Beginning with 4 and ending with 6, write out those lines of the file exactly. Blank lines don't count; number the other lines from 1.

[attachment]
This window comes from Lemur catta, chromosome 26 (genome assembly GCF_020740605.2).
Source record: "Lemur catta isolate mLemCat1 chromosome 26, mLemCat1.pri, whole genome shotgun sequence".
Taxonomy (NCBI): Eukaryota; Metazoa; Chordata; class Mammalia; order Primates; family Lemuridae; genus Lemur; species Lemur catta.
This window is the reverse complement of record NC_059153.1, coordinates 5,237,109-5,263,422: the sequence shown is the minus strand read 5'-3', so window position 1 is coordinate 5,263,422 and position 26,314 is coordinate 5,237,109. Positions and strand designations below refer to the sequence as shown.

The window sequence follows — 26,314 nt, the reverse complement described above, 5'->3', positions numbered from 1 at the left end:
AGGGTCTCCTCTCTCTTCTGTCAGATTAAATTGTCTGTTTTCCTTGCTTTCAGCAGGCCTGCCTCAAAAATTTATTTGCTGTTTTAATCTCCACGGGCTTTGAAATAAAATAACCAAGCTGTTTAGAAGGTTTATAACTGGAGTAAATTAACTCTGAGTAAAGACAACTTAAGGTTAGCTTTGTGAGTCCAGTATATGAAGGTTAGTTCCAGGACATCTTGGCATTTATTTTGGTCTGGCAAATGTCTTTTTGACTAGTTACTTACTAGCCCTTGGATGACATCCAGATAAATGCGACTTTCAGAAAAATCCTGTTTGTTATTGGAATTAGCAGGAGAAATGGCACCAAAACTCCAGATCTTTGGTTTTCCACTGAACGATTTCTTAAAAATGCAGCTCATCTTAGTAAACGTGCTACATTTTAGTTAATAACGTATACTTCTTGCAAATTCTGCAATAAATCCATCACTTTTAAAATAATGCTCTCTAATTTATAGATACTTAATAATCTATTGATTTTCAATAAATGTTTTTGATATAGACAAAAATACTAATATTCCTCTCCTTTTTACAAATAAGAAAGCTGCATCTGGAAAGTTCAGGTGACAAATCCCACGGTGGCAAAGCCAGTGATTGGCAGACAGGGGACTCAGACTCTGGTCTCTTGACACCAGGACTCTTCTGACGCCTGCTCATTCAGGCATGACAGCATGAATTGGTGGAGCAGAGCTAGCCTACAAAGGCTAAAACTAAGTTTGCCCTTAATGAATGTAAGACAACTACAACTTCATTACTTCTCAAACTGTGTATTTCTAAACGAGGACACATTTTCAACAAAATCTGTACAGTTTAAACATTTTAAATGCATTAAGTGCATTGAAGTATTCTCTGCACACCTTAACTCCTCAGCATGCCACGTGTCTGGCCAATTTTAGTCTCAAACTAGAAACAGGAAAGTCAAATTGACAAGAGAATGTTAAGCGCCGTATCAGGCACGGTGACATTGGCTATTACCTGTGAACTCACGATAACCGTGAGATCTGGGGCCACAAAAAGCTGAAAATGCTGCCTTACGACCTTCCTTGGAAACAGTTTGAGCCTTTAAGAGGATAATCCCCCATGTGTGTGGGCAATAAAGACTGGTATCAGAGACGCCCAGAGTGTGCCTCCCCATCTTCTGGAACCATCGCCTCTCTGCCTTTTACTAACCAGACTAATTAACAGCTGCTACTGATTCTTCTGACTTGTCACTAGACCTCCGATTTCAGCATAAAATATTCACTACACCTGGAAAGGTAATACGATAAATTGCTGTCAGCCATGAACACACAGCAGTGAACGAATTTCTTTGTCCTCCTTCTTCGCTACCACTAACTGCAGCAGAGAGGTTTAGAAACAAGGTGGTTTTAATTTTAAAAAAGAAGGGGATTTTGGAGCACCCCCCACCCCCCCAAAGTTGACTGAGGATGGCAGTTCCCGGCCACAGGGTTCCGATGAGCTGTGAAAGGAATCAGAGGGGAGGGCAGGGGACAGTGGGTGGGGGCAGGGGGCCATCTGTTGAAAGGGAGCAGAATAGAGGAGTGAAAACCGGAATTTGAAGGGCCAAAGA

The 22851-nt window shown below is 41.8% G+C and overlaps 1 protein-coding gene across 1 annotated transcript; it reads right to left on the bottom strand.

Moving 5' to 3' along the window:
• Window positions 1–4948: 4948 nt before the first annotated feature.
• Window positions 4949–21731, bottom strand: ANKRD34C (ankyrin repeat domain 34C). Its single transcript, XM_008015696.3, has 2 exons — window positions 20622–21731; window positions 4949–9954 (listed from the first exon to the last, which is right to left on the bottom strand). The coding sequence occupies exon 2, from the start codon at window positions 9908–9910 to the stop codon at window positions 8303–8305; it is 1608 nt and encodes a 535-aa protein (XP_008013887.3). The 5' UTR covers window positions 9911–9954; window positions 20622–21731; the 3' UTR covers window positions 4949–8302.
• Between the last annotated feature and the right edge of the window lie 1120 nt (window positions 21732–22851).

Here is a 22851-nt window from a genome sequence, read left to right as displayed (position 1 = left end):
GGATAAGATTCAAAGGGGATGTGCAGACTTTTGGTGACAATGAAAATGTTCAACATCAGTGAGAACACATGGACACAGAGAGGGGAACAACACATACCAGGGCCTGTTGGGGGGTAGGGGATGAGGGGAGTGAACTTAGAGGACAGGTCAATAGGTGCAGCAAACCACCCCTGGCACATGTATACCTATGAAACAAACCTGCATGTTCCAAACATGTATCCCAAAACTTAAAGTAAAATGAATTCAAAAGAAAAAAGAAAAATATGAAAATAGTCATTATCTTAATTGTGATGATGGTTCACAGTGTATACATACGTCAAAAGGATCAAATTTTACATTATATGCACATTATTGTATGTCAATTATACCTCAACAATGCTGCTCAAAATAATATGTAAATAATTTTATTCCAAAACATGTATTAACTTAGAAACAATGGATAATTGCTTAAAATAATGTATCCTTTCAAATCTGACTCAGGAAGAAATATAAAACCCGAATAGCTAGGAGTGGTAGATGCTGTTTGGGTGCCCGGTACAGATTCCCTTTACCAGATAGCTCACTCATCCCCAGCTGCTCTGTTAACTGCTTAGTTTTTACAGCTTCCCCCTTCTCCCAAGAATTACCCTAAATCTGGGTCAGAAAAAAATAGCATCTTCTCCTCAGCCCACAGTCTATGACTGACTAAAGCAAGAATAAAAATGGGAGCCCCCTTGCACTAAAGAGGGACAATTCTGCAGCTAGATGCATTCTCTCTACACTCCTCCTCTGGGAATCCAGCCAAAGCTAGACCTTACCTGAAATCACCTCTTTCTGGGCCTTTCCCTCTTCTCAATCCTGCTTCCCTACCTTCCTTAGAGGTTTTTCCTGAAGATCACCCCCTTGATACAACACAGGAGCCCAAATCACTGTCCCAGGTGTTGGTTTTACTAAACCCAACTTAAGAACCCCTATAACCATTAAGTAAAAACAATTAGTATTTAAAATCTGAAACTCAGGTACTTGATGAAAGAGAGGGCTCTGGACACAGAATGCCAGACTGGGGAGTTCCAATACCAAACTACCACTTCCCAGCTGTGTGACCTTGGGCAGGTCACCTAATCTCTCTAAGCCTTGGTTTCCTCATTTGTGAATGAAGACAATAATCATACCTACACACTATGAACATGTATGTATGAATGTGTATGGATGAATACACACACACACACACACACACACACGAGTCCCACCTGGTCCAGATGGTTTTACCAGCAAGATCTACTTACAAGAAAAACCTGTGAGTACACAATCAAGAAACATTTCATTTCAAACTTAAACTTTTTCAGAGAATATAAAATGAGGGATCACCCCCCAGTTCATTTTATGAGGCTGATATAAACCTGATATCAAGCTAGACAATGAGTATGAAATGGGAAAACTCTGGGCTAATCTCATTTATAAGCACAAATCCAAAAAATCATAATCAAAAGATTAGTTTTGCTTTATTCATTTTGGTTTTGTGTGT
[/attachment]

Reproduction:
This window is the reverse complement of record NC_059153.1, coordinates 5,237,109-5,263,422: the sequence shown is the minus strand read 5'-3', so window position 1 is coordinate 5,263,422 and position 26,314 is coordinate 5,237,109. Positions and strand designations below refer to the sequence as shown.

The window sequence follows — 26,314 nt, the reverse complement described above, 5'->3', positions numbered from 1 at the left end:
AGGGTCTCCTCTCTCTTCTGTCAGATTAAATTGTCTGTTTTCCTTGCTTTCAGCAGGCCTGCCTCAAAAATTTATTTGCTGTTTTAATCTCCACGGGCTTTGAAATAAAATAACCAAGCTGTTTAGAAGGTTTATAACTGGAGTAAATTAACTCTGAGTAAAGACAACTTAAGGTTAGCTTTGTGAGTCCAGTATATGAAGGTTAGTTCCAGGACATCTTGGCATTTATTTTGGTCTGGCAAATGTCTTTTTGACTAGTTACTTACTAGCCCTTGGATGACATCCAGATAAATGCGACTTTCAGAAAAATCCTGTTTGTTATTGGAATTAGCAGGAGAAATGGCACCAAAACTCCAGATCTTTGGTTTTCCACTGAACGATTTCTTAAAAATGCAGCTCATCTTAGTAAACGTGCTACATTTTAGTTAATAACGTATACTTCTTGCAAATTCTGCAATAAATCCATCACTTTTAAAATAATGCTCTCTAATTTATAGATACTTAATAATCTATTGATTTTCAATAAATGTTTTTGATATAGACAAAAATACTAATATTCCTCTCCTTTTTACAAATAAGAAAGCTGCATCTGGAAAGTTCAGGTGACAAATCCCACGGTGGCAAAGCCAGTGATTGGCAGACAGGGGACTCAGACTCTGGTCTCTTGACACCAGGACTCTTCTGACGCCTGCTCATTCAGGCATGACAGCATGAATTGGTGGAGCAGAGCTAGCCTACAAAGGCTAAAACTAAGTTTGCCCTTAATGAATGTAAGACAACTACAACTTCATTACTTCTCAAACTGTGTATTTCTAAACGAGGACACATTTTCAACAAAATCTGTACAGTTTAAACATTTTAAATGCATTAAGTGCATTGAAGTATTCTCTGCACACCTTAACTCCTCAGCATGCCACGTGTCTGGCCAATTTTAGTCTCAAACTAGAAACAGGAAAGTCAAATTGACAAGAGAATGTTAAGCGCCGTATCAGGCACGGTGACATTGGCTATTACCTGTGAACTCACGATAACCGTGAGATCTGGGGCCACAAAAAGCTGAAAATGCTGCCTTACGACCTTCCTTGGAAACAGTTTGAGCCTTTAAGAGGATAATCCCCCATGTGTGTGGGCAATAAAGACTGGTATCAGAGACGCCCAGAGTGTGCCTCCCCATCTTCTGGAACCATCGCCTCTCTGCCTTTTACTAACCAGACTAATTAACAGCTGCTACTGATTCTTCTGACTTGTCACTAGACCTCCGATTTCAGCATAAAATATTCACTACACCTGGAAAGGTAATACGATAAATTGCTGTCAGCCATGAACACACAGCAGTGAACGAATTTCTTTGTCCTCCTTCTTCGCTACCACTAACTGCAGCAGAGAGGTTTAGAAACAAGGTGGTTTTAATTTTAAAAAAGAAGGGGATTTTGGAGCACCCCCCACCCCCCCAAAGTTGACTGAGGATGGCAGTTCCCGGCCACAGGGTTCCGATGAGCTGTGAAAGGAATCAGAGGGGAGGGCAGGGGACAGTGGGTGGGGGCAGGGGGCCATCTGTTGAAAGGGAGCAGAATAGAGGAGTGAAAACCGGAATTTGAAGGGCCAAAGA